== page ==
How To Choose A Green MBA Programs
A sustainable or green MBA may be ideal for people who are interested in a more niche career path, such as sustainability consulting
In this article, MBA candidate Kaity Tsui, who was named “Greenest New Yorker” by state tourism agency I Love New York in 2010, gives us the lowdown on the greenest MBA programs in the US.
A Green MBA, also known as a Sustainable MBA, is a traditional MBA with sustainability woven into the entire curriculum.
For the past few decades, and despite the continued pressures of the economic downturn, interest in business ethics and corporate and social responsibility (CSR) has grown throughout the MBA world, and green career opportunities have increased too.
Companies have followed suit as more and more become aware that sustainable practices matter to their customers and employees.
Businessweek’s “Going Green: MBA Sustainability Programs” emphasizes that, “From clean energy to programs to reduce a company’s carbon footprint, sustainability knowledge is in practical demand.”
Andrew Hoffman, professor and director of the Erb Institute at University of Michigan, supports this notion, saying that, “Sustainability is a business opportunity that compliments the MBA.”
I recently stumbled on a helpful article: “Choosing the Right Green MBA program for Career Success” by Chris de Morsella in the Green Economy Post.
The article highlights 10 key factors to consider before taking the plunge. They range from the school’s reputation to placement stats to price comparisons to financial aid opportunities.
When investigating green MBA programs, also consider looking into specialized alternative ranking lists as a means of finding out more about a program. These lists are meant to help you assess the quality of the MBA programs against your own objectives, as well as those of recruiters.
Here are two alternative rankings - a great place to start your researching journey!
Netimpact 2009 Business as UNusual: The Student Guide to Graduate Programs
Net Impact's annual Business as UNusual guide shares the inside scoop on what business programs are doing to prepare students for careers that make a positive impact on the world.
The guide includes “106 school profiles representing programs with a demonstrated commitment to social and environmental responsibility, including 12 international programs” and “2,500 student voices contributing thoughtful reflections on each program's curriculum, student activities, career services and alumni, administrative support, and more...”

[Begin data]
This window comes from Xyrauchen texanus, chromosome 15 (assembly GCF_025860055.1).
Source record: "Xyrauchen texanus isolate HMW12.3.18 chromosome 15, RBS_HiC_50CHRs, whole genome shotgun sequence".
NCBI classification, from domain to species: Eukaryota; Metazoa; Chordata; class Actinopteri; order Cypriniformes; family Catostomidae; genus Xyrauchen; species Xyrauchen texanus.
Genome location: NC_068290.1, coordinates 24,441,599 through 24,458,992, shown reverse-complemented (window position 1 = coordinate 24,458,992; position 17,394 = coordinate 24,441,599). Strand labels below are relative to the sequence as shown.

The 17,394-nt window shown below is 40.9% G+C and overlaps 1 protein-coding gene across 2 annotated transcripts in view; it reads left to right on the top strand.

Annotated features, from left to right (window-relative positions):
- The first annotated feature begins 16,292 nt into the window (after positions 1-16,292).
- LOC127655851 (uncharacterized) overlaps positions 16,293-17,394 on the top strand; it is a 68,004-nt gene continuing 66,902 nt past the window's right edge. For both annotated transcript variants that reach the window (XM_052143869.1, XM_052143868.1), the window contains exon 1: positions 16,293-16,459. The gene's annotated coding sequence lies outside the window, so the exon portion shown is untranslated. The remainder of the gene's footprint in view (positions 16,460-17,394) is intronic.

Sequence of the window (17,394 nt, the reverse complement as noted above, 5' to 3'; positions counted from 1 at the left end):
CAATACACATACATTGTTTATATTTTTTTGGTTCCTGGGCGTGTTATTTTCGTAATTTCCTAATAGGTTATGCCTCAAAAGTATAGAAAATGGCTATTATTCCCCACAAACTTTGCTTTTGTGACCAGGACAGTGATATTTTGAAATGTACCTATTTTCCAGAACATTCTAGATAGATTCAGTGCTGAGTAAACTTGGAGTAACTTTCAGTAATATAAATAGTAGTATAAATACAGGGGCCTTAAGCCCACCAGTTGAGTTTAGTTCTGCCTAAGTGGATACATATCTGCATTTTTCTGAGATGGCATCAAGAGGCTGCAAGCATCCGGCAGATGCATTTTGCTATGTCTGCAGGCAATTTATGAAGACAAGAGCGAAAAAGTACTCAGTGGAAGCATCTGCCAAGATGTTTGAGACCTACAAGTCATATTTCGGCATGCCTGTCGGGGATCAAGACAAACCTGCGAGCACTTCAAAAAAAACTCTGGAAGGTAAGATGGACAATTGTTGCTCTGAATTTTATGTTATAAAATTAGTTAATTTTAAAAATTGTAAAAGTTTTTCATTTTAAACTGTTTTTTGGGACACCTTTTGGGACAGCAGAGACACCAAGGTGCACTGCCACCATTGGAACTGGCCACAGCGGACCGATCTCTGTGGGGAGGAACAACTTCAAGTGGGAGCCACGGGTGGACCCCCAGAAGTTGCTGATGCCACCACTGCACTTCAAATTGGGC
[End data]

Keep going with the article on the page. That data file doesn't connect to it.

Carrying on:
And according to Maggie Davies, deputy director of Net Impact, the organization has seen “a 171 percent increase in the number of traditional MBA programs offering sustainability coursework in the five years they’ve published the “Business as UNusual” guide.”
Beyond Grey Pinstripes
For over a decade, the Aspen Institute has produced a sustainability-focused MBA ranking called Beyond Grey Pinstripes. This ranking highlights the institutions that are promoting the idea of ethical, social and environmental impacts in modern-day business through coursework, research and activities, and preparing their students to address those stewardship complexities within for-profit businesses.
It also serves as an aid for MBA applicants interested in sustainability, CSR or ethics to select programs that are most aligned with their business goals.
Results are “based on four ‘raw score’ metrics; availability of relevant courses (20%), student exposure (25%), relevant courses on for-profit business (30%), and faculty research (25%). The full methodology of the Beyond Grey Pinstripes sustainability MBA ranking is available here.
Straight from the Aspen Institute’s website, the top five green MBA programs in the US are: Stanford, Notre Dame - Mendoza, Yale, Kellogg, and Michigan-Ross
The Green Economy Post lists several programs that focus on sustainability in interesting ways, including:
• Goddard College has a low-residency socially responsible business and sustainable communities program and students are offered an optional one-year, 24-credit certificate of graduate study.